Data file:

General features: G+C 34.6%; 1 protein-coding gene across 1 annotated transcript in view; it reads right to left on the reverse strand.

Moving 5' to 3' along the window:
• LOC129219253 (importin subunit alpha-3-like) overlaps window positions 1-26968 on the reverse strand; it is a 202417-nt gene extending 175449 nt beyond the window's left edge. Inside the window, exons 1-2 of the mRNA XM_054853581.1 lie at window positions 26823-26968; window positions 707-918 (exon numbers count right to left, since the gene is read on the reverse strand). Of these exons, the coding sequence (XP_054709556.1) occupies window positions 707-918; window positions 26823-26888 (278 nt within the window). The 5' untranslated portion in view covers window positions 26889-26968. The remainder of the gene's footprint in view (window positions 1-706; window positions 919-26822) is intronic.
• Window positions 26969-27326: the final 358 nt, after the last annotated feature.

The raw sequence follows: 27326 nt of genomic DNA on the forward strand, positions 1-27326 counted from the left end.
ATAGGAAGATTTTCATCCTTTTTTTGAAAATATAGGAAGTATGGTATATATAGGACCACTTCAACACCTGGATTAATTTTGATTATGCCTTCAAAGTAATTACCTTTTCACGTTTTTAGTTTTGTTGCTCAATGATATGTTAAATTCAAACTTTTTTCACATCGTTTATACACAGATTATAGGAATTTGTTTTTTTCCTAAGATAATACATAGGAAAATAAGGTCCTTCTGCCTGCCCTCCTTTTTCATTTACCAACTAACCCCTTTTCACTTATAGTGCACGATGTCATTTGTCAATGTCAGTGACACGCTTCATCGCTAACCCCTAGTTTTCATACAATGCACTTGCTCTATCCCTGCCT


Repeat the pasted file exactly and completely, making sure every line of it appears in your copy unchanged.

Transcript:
General features: G+C 34.6%; 1 protein-coding gene across 1 annotated transcript in view; it reads right to left on the reverse strand.

Moving 5' to 3' along the window:
• LOC129219253 (importin subunit alpha-3-like) overlaps window positions 1-26968 on the reverse strand; it is a 202417-nt gene extending 175449 nt beyond the window's left edge. Inside the window, exons 1-2 of the mRNA XM_054853581.1 lie at window positions 26823-26968; window positions 707-918 (exon numbers count right to left, since the gene is read on the reverse strand). Of these exons, the coding sequence (XP_054709556.1) occupies window positions 707-918; window positions 26823-26888 (278 nt within the window). The 5' untranslated portion in view covers window positions 26889-26968. The remainder of the gene's footprint in view (window positions 1-706; window positions 919-26822) is intronic.
• Window positions 26969-27326: the final 358 nt, after the last annotated feature.

The raw sequence follows: 27326 nt of genomic DNA on the forward strand, positions 1-27326 counted from the left end.
ATAGGAAGATTTTCATCCTTTTTTTGAAAATATAGGAAGTATGGTATATATAGGACCACTTCAACACCTGGATTAATTTTGATTATGCCTTCAAAGTAATTACCTTTTCACGTTTTTAGTTTTGTTGCTCAATGATATGTTAAATTCAAACTTTTTTCACATCGTTTATACACAGATTATAGGAATTTGTTTTTTTCCTAAGATAATACATAGGAAAATAAGGTCCTTCTGCCTGCCCTCCTTTTTCATTTACCAACTAACCCCTTTTCACTTATAGTGCACGATGTCATTTGTCAATGTCAGTGACACGCTTCATCGCTAACCCCTAGTTTTCATACAATGCACTTGCTCTATCCCTGCCT